It was late at night when the green-cloaked storyteller told her tale. ‘ “Turning and turning in the widening gyre,” ‘ she said softly, quoting Yeats, ‘ “The falcon cannot hear the falconer; Things fall apart; The center cannot hold; Mere anarchy is loosed upon the world.”
‘The Queen knew that all was lost — her kingdom, her people, even her gods were gone. Nothing had survived in a war that ended with the Queen and her opposite, the King, fighting each other on a battlefield of bones, of blood, of the smell of chaos itself.’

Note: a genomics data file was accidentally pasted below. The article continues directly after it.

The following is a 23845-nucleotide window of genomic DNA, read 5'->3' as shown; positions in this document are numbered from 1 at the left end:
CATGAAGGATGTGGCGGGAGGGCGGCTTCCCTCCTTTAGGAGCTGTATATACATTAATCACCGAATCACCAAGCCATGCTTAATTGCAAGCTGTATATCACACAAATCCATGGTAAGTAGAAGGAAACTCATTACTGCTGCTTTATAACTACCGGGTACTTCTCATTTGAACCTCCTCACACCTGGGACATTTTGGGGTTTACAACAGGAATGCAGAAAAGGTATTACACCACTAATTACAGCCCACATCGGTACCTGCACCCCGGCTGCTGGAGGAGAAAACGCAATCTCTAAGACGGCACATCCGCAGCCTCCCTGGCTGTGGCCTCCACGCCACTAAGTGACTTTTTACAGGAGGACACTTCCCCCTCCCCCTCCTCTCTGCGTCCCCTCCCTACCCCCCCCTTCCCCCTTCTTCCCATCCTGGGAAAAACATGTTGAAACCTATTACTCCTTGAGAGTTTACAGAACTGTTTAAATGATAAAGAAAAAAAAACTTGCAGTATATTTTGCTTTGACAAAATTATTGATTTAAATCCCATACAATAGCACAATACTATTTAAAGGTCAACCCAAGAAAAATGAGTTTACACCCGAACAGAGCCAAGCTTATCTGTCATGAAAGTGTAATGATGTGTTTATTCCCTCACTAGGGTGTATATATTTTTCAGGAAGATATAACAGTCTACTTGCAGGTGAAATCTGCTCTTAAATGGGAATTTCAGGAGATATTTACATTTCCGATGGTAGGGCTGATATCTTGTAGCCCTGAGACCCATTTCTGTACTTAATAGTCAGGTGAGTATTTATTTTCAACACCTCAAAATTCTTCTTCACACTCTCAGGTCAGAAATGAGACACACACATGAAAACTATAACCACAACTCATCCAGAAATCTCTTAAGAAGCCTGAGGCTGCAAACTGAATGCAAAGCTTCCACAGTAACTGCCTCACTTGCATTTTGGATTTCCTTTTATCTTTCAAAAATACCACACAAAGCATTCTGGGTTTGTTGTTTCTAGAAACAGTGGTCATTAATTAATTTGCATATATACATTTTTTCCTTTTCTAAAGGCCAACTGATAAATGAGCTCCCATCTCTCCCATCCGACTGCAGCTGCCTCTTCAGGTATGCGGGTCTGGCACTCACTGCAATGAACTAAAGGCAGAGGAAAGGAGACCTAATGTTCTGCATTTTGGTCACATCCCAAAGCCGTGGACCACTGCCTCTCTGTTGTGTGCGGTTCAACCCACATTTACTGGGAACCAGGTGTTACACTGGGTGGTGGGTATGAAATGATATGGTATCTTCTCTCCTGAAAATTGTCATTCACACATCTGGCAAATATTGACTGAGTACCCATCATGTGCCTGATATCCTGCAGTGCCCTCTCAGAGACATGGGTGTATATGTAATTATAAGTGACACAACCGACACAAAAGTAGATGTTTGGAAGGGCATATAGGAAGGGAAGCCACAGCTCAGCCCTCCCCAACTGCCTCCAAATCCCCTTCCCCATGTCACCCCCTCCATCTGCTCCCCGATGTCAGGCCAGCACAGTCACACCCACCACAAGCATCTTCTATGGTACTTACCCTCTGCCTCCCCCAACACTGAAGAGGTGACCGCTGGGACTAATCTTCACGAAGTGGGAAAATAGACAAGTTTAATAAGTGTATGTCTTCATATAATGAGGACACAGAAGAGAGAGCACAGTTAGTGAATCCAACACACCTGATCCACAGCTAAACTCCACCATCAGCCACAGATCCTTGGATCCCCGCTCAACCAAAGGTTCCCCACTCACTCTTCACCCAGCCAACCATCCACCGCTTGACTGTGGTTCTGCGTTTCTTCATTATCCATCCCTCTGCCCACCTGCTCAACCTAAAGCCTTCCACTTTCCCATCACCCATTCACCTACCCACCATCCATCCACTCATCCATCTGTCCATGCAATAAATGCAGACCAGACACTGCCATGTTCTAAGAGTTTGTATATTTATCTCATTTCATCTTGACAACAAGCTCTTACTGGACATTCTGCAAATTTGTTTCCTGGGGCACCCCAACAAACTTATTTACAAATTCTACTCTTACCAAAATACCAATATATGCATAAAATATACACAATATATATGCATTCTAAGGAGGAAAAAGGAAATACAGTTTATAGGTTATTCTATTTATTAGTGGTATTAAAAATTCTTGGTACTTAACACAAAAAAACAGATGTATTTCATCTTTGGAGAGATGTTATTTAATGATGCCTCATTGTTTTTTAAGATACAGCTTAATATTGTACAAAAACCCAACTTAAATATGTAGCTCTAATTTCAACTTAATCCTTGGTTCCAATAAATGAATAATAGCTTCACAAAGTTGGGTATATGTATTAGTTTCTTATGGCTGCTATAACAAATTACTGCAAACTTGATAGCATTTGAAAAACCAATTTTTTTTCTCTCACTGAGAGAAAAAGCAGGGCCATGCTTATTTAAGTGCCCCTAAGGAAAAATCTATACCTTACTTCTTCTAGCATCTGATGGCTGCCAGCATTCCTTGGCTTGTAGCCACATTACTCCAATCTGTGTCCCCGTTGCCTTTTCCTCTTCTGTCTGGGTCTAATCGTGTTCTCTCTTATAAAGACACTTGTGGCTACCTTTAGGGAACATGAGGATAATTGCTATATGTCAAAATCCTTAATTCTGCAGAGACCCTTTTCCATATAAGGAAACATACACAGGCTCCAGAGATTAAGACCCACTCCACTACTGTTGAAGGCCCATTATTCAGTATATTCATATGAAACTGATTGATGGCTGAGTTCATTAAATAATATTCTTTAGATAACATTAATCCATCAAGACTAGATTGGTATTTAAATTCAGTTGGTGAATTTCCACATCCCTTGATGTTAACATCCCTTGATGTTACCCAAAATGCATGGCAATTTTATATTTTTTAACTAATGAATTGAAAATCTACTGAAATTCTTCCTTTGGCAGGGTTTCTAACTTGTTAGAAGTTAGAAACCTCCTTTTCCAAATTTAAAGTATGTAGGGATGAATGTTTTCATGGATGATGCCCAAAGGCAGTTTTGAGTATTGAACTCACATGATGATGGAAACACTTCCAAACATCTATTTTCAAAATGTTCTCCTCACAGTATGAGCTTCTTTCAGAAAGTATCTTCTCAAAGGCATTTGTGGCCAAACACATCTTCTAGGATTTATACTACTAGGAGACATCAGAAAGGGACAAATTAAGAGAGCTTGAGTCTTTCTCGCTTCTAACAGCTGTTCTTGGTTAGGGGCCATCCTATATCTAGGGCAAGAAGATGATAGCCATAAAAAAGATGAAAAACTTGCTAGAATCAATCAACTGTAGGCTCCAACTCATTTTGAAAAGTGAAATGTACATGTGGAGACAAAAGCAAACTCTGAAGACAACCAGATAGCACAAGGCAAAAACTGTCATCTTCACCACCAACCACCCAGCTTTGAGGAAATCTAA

She went on, ‘Though they cut each other deep, oftimes to very bone, neither could die as their mutual hate kept them from dying. And the land itself died just a bit more with each blow that landed from their swords.’ She took a deep drink of our Autumn ale and continued, ‘Eventually the king dealt a blow from his broadsword that cleaved her left arm off. That didn’t kill her, but she cried for mercy and he granted it, so long as she left the Kingdom never to return. She did, and like a restless spirit, wanders the land looking for peace.’
She finished her drink and with her only arm fastened her cloak tightly about her before she left us wondering how history becomes legend and legend gives way to myth and eventually drifts through our lives like fog.